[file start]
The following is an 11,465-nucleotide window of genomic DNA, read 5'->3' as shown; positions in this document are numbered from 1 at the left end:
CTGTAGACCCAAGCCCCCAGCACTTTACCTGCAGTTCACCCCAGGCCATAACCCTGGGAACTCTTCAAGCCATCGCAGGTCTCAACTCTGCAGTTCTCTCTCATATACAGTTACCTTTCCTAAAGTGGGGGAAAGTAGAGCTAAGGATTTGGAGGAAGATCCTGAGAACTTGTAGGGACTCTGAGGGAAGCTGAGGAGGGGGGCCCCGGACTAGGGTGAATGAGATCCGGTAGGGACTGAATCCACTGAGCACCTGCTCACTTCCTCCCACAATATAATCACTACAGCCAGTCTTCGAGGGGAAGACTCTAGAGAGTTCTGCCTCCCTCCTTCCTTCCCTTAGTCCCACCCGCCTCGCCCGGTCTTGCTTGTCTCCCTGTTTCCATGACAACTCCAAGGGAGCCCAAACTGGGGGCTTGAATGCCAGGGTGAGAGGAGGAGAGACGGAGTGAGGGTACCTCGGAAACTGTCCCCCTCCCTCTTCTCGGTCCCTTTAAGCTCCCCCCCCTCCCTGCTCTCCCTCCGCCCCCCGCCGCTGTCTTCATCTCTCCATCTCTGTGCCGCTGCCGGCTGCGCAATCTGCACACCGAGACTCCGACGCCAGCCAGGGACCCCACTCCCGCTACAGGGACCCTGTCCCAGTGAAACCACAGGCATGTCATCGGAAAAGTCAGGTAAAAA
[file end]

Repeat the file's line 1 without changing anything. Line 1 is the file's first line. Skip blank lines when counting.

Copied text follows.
The following is an 11,465-nucleotide window of genomic DNA, read 5'->3' as shown; positions in this document are numbered from 1 at the left end: